It is likely that for a growing number of enterprises and consumers, the very idea of ownership will seem limited, even old-fashioned, twenty-five years from now. Ownership simply is too slow an institution to adjust to the near warp speed of a nanosecond culture. Ownership is based on the idea that possessing a physical asset or piece of property over an extended period of time is valuable. "To have," "to hold," and "to accumulate" are cherished concepts. Now, however, the speed of technological innovation and the dizzying pace of economic activity often make the notion of ownership problematic. In a world of customized production, continuous innovation and upgrades, and ever narrowing product life cycles, everything becomes almost immediately outdated. To have, to hold, and to accumulate in an economy in which change itself is the only constant makes less and less sense.

    The Age of Access, then, is governed by a whole new set of business assumptions that are very different from those used to manage a market era. In the new world, markets give way to networks, sellers and buyers are replaced by suppliers and users, and virtually everything is accessed.

    The shift from a propertied regime based on the idea of broadly distributed ownership to an access regime based on securing short-term limited use of assets controlled by networks of suppliers changes fundamentally our notions of how economic power is to be exercised in the years ahead. Because our political institutions and laws are steeped in market-based property relations, the shift from ownership to access also portends profound changes in the way we will govern ourselves in the new century. Perhaps even more important, in a world where personal ownership of property has long been regarded as an extension of one's very being and the "measure of a man," its waning significance in commerce suggests a formidable change in the way future generations will perceive of human nature. Indeed, a world structured around access relationships is likely to produce a very different kind of human being.

    The changes taking place in the structuring of economic relationships are part of an even larger transformation occurring in the nature of the capitalist system. We are making a long-term shift from industrial production to cultural production. More and more cutting-edge commerce in the future will involve the marketing of a vast array of cultural experiences rather than of just traditional industrial-based goods and services. Global travel and tourism, theme cities and parks, destination entertainment centers, wellness, fashion and cuisine, professional sports and games, gambling, music, film, television, the virtual worlds of cyberspace, and electronically mediated entertainment of every kind are fast becoming the center of a new hypercapitalism that trades in access to cultural experiences.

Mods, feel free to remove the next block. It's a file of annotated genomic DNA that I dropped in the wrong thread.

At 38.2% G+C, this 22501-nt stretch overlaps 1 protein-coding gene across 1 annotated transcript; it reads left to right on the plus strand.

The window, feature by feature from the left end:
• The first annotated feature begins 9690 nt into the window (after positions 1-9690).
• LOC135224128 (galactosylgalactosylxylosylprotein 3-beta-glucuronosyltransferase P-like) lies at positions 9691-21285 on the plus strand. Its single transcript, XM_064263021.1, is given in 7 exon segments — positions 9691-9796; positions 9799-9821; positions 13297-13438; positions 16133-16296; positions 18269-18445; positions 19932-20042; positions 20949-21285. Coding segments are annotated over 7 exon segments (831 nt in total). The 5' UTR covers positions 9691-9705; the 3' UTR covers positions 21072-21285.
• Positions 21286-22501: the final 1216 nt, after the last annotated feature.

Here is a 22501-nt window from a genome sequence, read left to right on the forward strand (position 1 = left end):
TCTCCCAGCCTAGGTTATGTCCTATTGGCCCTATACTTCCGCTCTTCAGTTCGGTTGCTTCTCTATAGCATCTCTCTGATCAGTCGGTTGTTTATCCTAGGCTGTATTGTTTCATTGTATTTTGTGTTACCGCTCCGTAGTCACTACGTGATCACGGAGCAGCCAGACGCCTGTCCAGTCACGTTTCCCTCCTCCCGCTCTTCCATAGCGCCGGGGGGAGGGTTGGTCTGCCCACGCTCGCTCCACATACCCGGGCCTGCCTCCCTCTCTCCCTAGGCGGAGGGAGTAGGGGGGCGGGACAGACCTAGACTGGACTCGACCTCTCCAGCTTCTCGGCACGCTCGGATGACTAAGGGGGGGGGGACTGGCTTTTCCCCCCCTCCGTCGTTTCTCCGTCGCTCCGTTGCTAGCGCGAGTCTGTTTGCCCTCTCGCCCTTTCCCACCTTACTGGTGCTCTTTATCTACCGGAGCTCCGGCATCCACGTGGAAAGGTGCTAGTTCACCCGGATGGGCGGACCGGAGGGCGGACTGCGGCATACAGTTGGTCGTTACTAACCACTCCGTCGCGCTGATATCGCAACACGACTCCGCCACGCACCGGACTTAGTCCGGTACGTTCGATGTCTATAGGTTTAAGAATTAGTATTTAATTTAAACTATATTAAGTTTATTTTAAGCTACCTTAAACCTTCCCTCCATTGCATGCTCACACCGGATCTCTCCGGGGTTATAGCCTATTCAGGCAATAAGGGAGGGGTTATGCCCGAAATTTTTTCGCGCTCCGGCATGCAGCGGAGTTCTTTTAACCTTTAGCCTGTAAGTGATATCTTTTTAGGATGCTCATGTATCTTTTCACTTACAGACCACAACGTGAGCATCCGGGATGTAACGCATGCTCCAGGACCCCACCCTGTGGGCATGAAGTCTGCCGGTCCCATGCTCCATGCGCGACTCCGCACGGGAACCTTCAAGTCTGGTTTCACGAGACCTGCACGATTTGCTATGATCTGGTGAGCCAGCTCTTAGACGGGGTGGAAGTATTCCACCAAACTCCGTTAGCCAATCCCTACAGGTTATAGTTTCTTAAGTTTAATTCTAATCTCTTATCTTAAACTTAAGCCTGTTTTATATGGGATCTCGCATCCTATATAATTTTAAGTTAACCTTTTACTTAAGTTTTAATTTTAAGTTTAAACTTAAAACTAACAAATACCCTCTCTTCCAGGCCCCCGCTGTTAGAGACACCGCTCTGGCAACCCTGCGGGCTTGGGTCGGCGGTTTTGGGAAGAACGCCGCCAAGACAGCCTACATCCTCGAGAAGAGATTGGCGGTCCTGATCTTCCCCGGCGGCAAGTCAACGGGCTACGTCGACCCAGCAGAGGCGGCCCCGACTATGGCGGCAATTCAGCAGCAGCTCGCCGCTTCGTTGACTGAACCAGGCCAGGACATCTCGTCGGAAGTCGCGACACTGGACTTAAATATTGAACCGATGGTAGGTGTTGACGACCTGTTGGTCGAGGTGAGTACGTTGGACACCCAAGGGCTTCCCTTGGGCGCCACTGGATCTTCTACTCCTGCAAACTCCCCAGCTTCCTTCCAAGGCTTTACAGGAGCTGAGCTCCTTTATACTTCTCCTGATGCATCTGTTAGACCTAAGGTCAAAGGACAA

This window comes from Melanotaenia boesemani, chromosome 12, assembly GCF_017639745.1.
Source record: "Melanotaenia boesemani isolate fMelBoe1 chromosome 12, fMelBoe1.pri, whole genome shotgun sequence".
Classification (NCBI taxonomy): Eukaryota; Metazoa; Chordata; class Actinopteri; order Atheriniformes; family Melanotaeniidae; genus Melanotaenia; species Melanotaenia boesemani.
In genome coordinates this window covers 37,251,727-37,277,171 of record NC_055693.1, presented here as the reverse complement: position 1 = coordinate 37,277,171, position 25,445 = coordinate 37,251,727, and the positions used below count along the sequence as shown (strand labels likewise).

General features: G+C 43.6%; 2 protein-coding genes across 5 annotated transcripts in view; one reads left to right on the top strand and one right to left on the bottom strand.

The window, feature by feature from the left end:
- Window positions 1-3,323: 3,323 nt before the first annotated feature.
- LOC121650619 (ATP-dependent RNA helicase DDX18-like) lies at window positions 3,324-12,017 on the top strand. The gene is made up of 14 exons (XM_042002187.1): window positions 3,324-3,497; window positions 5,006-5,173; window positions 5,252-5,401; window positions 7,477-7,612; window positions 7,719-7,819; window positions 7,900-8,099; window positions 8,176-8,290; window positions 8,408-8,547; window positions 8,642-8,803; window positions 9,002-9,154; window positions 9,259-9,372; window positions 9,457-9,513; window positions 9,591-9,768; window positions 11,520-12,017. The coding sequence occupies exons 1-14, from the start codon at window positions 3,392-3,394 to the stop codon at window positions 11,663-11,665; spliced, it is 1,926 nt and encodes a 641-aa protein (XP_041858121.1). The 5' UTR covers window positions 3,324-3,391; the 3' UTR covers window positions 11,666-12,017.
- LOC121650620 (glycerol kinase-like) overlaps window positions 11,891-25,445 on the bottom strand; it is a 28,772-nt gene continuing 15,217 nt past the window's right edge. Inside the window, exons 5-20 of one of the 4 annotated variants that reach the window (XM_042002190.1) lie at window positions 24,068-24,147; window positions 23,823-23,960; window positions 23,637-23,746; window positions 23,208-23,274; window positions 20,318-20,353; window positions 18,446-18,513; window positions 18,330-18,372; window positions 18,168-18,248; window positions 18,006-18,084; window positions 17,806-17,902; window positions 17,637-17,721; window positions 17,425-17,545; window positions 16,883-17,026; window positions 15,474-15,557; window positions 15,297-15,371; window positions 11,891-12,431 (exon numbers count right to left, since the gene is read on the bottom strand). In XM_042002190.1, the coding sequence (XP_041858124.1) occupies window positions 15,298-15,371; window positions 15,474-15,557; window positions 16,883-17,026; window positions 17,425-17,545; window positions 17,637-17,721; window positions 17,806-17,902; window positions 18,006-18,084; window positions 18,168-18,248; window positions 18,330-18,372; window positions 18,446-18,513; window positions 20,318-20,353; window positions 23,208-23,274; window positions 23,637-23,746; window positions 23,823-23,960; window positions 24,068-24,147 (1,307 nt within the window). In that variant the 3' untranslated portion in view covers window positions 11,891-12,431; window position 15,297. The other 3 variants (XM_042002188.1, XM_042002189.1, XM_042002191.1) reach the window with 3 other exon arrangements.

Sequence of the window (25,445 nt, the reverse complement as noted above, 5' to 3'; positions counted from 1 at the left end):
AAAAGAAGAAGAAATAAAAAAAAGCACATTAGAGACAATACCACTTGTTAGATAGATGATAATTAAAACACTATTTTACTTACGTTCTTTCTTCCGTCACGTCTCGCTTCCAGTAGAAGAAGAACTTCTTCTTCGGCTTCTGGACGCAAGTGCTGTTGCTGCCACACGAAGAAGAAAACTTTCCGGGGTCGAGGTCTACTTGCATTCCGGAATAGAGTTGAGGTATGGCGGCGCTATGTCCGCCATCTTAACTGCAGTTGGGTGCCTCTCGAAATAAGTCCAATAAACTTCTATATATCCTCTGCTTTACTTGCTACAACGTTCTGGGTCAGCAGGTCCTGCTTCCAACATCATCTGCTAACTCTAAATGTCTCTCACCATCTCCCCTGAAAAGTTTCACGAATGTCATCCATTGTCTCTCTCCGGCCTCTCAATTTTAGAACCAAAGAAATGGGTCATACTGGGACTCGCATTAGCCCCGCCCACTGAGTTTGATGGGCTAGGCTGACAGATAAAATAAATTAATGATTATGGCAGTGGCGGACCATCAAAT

The metamorphosis from industrial production to cultural capitalism is being accompanied by an equally significant shift from the work ethic to the play ethic. While the industrial era was characterized by the commodification of work, the Age of Access is about, above all else, the commodification of play—namely the marketing of cultural resources including rituals, the arts, festivals, social movements, spiritual and fraternal activity, and civic engagement in the form of paid-for personal entertainment. The struggle between the cultural sphere and the commercial sphere to control both access to and the content of play is one of the defining elements of the coming era.

    Transnational media companies with communications networks that span the globe are mining local cultural resources in every part of the world and repackaging them as cultural commodities and entertainments. The top fifth of the world's population now spends almost as much of its income accessing cultural experiences as on buying manufactured goods and basic services. We are making the transition into what economists call an "experience" economy—a world in which each person's own life becomes, in effect, a commercial market. In business circles, the new operative term is the "lifetime value" (LTV) of the customer, the theoretical measure of how much a human being is worth if every moment of his or her life were to be commodified in one form or another in the commercial sphere. In the new era, people purchase their very existence in small commercial segments.


Between Two Worlds